In Re Miller , 247 B.R. 795 ( 2000 )


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  • 247 B.R. 795 (2000)

    In re Floyd Ammon MILLER, Ruby Pauline Miller, Debtors.

    Bankruptcy No. 99-21471-C-13.

    United States Bankruptcy Court, W.D. Missouri, Western Division.

    May 2, 2000.

    Richard V. Fink, Chapter 13 Trustee.

    Gary W. Smith, Attorney for debtors.

    MEMORANDUM ORDER

    FRANK W. KOGER, Chief Judge.

    This matter is before the Court on the objection by the Chapter 13 Trustee, Richard *796 V. Fink, to confirmation of the Millers' Second Amended Chapter 13 Plan. For the following reasons, the Court will sustain the Trustee's objection and deny confirmation of the Plan.

    Facts

    On December 6, 1999, Floyd and Ruby Miller filed a voluntary petition for rehabilitation under Chapter 13 of the Bankruptcy Code. In their schedules, the Millers disclosed unencumbered residential real property valued at $74,000.00, and listed personal property in the total amount of $17,520.00 of which property valued at $700.00 was shown as collateral for secured claims. After allowing for exemptions, the Millers contend they have $77,500.00 in non-exempt equity in their assets. The Millers scheduled general unsecured debts in the total amount of $172,716.00, which appear to consist predominantly of credit card obligations.

    In their Second Amended Chapter 13 Plan, the Millers propose to make plan payments in the amount of only $548.00 per month for a period of 36 months. The Trustee objected to confirmation of the Plan contending that the Millers failed to satisfy the "best interests of creditors" or "liquidation" test contained in 11 U.S.C. § 1325(a)(4). The Millers responded by asserting that their monthly plan payments satisfy the "best efforts" or "disposable income" test set forth in 11 U.S.C. § 1325(b)(1), and that as long as either the "best interests of creditors" test or the "best efforts" test is satisfied, the Court must confirm their Chapter 13 Plan. The Trustee argues that the Millers must satisfy both section 1325(a)(4) and section 1325(b)(1) before their Plan can be confirmed.

    Following oral argument on April 19, 2000, the Court took the matter under advisement. The Court has conducted its own independent research and is now ready to rule.

    Discussion

    Section 1325 of the Bankruptcy Code provides in relevant part:

    (a) Except as provided in subsection (b), the court shall confirm a plan if —
    . . . .
    (4) the value, as of the effective date of the plan, of property to be distributed under the plan on account of each allowed unsecured claim is not less than the amount that would be paid on such claim if the estate of the debtor were liquidated under chapter 7 of this title on such date.
    . . . .
    (b)(1) If the trustee or the holder of an allowed unsecured claim objects to the confirmation of the plan, then the court may not approve the plan unless, as of the effective date of the plan —
    (A) the value of the property to be distributed under the plan on account of such claim is not less than the amount of such claim; or
    (B) the plan provides that all of the debtor's projected disposable income to be received in the three-year period beginning on the date that the first payment is due under the plan will be applied to make payments under the plan.

    11 U.S.C. § 1325(a)(4) and (b)(1).

    In McRoberts v. Transouth Financial (In re Bell), 194 B.R. 192, 198 (Bankr. S.D.Ill.1996) (citations and footnote omitted), the bankruptcy court observed:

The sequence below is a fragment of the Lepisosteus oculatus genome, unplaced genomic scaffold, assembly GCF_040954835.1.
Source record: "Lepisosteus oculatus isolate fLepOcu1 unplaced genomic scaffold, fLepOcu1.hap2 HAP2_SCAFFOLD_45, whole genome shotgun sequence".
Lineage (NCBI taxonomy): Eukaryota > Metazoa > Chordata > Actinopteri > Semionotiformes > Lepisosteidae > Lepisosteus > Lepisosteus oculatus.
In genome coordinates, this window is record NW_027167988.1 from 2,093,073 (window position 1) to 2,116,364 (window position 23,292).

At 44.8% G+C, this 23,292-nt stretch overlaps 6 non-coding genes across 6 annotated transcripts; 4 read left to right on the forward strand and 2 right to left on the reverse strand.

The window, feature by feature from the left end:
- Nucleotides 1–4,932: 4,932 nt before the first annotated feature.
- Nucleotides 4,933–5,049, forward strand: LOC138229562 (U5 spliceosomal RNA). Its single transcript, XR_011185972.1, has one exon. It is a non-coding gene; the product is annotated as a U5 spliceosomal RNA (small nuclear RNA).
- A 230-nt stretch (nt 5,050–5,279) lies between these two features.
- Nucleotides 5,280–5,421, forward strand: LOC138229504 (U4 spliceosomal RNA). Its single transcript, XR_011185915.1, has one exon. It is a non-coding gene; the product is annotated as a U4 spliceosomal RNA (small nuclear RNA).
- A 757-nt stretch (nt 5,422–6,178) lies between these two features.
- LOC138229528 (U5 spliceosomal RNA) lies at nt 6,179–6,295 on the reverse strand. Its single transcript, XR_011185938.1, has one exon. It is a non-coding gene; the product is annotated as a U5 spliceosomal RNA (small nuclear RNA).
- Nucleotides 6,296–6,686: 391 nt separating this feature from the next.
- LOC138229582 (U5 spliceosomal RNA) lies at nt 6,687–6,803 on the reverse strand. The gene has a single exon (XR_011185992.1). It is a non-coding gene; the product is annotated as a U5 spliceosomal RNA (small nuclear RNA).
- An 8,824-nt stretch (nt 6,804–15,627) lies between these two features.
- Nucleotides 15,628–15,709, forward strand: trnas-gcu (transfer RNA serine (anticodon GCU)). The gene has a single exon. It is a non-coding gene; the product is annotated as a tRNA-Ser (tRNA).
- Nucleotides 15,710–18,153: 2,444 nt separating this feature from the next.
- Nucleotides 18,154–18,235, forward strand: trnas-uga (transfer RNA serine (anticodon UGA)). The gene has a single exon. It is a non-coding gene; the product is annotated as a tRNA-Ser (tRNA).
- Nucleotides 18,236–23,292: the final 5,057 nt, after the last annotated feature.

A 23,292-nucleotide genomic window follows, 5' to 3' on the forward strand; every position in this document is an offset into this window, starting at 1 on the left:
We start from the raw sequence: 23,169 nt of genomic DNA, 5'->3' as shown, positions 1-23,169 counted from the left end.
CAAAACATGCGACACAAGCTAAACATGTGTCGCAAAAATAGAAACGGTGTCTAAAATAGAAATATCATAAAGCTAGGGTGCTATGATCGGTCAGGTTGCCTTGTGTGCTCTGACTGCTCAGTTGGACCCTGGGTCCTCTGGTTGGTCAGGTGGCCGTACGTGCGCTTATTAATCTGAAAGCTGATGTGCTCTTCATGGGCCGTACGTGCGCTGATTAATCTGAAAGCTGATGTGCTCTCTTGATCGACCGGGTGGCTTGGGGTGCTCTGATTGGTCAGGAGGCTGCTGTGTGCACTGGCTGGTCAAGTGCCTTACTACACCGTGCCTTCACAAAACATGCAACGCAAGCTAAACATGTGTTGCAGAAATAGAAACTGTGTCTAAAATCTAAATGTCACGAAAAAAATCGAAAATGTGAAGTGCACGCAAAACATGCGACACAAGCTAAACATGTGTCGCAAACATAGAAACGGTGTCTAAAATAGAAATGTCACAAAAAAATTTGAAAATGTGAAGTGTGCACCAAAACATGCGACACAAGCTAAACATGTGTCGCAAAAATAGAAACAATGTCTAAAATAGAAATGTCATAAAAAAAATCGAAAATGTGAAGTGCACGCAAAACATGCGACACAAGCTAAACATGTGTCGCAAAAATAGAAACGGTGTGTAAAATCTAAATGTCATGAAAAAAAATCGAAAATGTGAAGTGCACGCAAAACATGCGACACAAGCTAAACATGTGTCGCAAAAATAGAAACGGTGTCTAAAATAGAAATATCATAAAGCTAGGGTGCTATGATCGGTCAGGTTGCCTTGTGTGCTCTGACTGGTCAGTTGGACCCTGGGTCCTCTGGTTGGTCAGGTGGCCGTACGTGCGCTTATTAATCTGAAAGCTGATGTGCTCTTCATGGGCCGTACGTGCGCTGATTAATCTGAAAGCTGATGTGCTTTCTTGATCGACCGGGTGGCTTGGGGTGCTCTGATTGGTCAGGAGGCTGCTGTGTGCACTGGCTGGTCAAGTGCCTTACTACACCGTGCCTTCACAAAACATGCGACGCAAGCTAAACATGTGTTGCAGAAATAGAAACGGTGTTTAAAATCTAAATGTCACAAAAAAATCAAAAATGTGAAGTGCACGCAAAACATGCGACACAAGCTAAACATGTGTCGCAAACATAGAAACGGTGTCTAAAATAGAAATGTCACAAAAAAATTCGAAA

[A]s one of the provisions designed to safeguard the rights of Chapter 13 creditors . . . the Code assures that unsecured creditors in a Chapter 13 case will receive at least as much as they would have received if the estate were liquidated under Chapter 7. See 11 U.S.C. § 1325(a)(4). This provision, known as the "best interests of creditors" test, essentially requires the debtor to pay for his non-exempt assets over the term of the plan. . . .

    Likewise, in United States v. Chavis (In re Chavis), 47 F.3d 818, 824 (6th Cir.1995), the Sixth Circuit, citing section 1325(a)(4), recognized that "[i]n a Chapter 13 action, the debtor retains the assets in *797 exchange for an agreement to make periodic payments to the creditors. The payments to the creditors must equal or exceed the amount that the creditors would receive under Chapter 7." See also Edelsberg v. Thompson McKinnon Sec., Inc. (In re Edelsberg), 101 B.R. 386, 390 (Bankr. S.D.Fla.1989) ("For purposes of calculating payments to unsecured creditors under a Chapter 13 plan, the debtors must meet the liquidation test and pay to the unsecured creditors at least what they would have received if the estate were liquidated in a Chapter 7 proceeding."). Unless the requirements of section 1325 have been satisfied, including the "best interests of creditors" test in subsection (a)(4), the Court cannot confirm a Chapter 13 Plan. See In re Estus, 695 F.2d 311, 314-15 (8th Cir.1982); First Bank and Trust v. Gross (In re Reid), 179 B.R. 504, 507 (E.D.Tex. 1995); In re Sutliff, 79 B.R. 151, 153 (Bankr.N.D.N.Y.1987).

    However, even when a Chapter 13 Plan meets all six conditions in section 1325(a), the Plan "still cannot be confirmed if, on objection, it fails to satisfy either the full payment or disposable income tests in Code § 1325(b)." Sutliff, 79 B.R. at 155. Section 1325(b)(1) operates as an additional ground independent of section 1325(a) for denying confirmation of a Chapter 13 Plan. See id. at 153. Section 1325(b)(1) was added to the Bankruptcy Code as part of the Bankruptcy Amendments and Federal Judgeship Act of 1984, Public Law No. 98-353, and "is designed to insure that debtors d[o] not get a free ride in Chapter 13." In re Rogers, 65 B.R. 1018, 1020 (Bankr.E.D.Mich.1986). "It establishes an ability-to-pay test, which is designed to clarify the `good faith' standard of § 1325(a)(3)." Id. (citation omitted). Section 1325(b) provides that if the trustee or an unsecured creditor objects to confirmation of the Chapter 13 Plan, the Court may not approve the Plan unless the debtor applies all of his or her disposable income to the Plan for three years. See Washington Student Loan Guar. Ass'n v. Porter (In re Porter), 102 B.R. 773, 777 (9th Cir. BAP 1989).